trade in its rise and decline, both as to time and
place, not only at the pof ts of debarkation in ,
the Western but also in the ports of the Eastern
Hemisphere where the disease prevailed so vio-
lently whenever one of these vile, filthy ships

i- ■


cast anchor in the harbor on the return trip,
tliat the history of the one necessarily involves
that of the other. This singular but constant
association of the two strangely seems to have
been entirely overlooked by all the early as well
as the later writers upon the disease. Nor has
any one of them, so far as I know, noticed or
made special mention of the decline and disap-
pearance of yellow fever from_ our most impor-
tant northern ports as soon as the legitimate
slave trade was abolished, where it had pre-
vailed frequently and virulently for more thaji a
century after its first appearance in 'Boston in
1693. These places, wherever the disease had
occurred, had also been ports of debarkation for
the slave ships during the long period when the
trade was recognized as legitimate and carried
on principally by England.

For nearly Iwo centuries the fouly iermenting
and putrefying d3^senteric discharges, along with
other filth from the poor negroes which accumu-
lated in the holds and poisoned^ the bilges of
hundreds of slave ships, had been pumped out
to mix with the mud of those harbors. The
quantity of this peculiar filth finally became
sufficient to give rise to yellow fever, thus render-
ing it feebly indigenous and endemic at those
ports till the traffic ceased. When the traffic
was abolished and those ships therefore ceased to
arrive, yellow fever also disappeared from these
ports but could; yet be found associated else-


where with the same traffic which had .-now
fallen into the hands of contrabands. and was
carried on by stealth; and as those contraband'
ships sought ports only where their cargoes
were wanted, the disease accompanied them to
our southern ports, the gulf ports of Mexico and
the South Atlantic ports of Brazil.

This plain and indisputable historical fact
seems to have attracted but little notice and
elicited but little comment in the past from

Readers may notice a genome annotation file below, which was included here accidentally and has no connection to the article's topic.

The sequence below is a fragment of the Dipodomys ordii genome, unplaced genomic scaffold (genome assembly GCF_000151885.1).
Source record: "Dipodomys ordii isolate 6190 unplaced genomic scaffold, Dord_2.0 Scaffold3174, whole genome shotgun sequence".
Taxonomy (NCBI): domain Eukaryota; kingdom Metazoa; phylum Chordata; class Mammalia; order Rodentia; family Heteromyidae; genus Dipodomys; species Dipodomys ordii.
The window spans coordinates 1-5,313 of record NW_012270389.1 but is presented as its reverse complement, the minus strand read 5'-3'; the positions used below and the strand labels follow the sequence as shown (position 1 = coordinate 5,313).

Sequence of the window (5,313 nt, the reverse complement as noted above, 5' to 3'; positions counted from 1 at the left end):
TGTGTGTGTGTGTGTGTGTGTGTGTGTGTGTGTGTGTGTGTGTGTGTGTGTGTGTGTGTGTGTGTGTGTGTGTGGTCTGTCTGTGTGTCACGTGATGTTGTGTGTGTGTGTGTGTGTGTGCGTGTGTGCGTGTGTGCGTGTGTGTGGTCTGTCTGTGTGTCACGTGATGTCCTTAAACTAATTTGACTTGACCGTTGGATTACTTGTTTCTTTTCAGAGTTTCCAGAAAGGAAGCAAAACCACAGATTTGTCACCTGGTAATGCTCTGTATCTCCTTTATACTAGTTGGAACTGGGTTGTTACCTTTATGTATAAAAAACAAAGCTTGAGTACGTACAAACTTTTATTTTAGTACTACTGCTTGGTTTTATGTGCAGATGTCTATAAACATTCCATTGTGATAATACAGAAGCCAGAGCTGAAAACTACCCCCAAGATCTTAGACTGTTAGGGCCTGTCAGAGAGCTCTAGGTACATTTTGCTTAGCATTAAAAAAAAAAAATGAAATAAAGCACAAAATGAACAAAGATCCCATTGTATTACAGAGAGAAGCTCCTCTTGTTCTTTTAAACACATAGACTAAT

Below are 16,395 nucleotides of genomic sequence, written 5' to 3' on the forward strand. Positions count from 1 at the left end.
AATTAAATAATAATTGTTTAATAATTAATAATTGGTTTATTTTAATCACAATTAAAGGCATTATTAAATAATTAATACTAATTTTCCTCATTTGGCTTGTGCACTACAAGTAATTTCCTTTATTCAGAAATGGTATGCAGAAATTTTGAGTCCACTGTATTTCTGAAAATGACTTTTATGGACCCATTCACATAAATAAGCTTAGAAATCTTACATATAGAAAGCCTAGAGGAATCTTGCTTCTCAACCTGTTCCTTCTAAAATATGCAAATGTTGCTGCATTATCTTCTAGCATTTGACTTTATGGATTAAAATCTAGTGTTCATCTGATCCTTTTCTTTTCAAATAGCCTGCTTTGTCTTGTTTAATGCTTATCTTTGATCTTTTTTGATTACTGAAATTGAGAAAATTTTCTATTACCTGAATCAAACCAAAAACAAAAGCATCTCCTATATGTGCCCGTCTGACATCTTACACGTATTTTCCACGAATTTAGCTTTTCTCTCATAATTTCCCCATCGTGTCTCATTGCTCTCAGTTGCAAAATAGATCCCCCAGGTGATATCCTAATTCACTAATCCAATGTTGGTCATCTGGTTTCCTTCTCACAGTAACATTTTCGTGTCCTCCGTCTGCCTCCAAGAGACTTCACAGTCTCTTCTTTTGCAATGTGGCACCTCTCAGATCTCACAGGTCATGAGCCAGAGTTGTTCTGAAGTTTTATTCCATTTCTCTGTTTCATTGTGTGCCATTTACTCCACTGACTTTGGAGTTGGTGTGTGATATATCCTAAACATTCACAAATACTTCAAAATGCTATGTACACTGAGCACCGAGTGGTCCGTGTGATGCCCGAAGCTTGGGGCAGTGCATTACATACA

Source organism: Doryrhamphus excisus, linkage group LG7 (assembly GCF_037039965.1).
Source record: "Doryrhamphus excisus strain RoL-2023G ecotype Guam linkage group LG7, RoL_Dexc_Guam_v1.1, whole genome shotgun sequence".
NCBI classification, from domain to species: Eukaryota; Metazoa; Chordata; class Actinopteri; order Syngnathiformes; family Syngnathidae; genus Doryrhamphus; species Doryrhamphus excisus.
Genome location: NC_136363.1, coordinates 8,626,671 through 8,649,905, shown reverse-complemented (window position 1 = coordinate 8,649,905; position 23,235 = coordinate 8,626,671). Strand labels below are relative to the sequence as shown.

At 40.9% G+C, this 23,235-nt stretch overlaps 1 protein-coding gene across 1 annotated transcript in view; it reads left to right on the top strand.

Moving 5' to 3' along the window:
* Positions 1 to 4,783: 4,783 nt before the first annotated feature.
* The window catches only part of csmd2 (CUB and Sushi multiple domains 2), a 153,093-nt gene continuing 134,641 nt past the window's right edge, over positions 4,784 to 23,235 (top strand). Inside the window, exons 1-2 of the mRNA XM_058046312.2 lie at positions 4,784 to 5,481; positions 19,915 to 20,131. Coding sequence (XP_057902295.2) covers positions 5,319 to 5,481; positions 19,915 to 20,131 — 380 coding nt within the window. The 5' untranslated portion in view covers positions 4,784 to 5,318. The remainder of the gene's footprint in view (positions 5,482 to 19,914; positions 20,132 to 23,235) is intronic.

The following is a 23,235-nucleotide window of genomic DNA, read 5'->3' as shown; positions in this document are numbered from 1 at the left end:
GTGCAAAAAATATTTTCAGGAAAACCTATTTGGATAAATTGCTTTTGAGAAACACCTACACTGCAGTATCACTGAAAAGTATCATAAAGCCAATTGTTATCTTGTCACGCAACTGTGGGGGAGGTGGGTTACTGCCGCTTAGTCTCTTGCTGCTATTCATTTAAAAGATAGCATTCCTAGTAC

the historians of yellow fever. This oversight
emphasizes my first statement that sucji facts
are seldom recognized and understood at the
time of their occurrence; and sufficient time must
elapse for the passions and prejudices against
them to subside and pass away before they can
be looked at in the right light and established
as truths. But the greatest oversight of all was
in regard to the fearful epidemics which ravaged
the ports of Spain during the first quarter of this
century, causing the death of over one hundred
and forty thoiisand persons in the one year of
1804. So, in my opinion, any period prior to
the great epidemics of 1878-79 which occurred
in the Mississippi Valley from New Orleans to
Memphis was too early in which to write the
correct history of yellow fever, a disease which
I confidently believe to be now making the final
chapter in its history.

The first authentic appearance of yellow fever
was in 1647, shortly after the first arrivals of


slave ships in the West Indies, a terrible
epidemic occurring at Bridgetown, Barbadoes,'
an English possession and settlement. It was
spoken of at that time as "a. new disease" and
as '*ari absolute plague, very infectious and
destructive." But the Jesuit narratives of the
period of Columbus describe a similar fever of a
malignant type, attended with yellowness of
skin and very fatal to the newly arrived Euro-
peans, prevailing epidemically in St. Domingo
and other islands in 1494, 1514, 1568, and in
Central America in 1596, and among the Indians
of New England in 1618. Some writers on the
subject claim these epidemics to have been
genuine yellow fever; but there being no account

1 3 4 5 6 7 8 9

Online LibraryW. L. (William Ludlow) ColemanA history of yellow fever : indisputable facts pertaining to its origin and cause ..., with an addendum on its twin sister Dengue, containing a parallel table of the most prominent symptoms of each di → online text (page 1 of 9)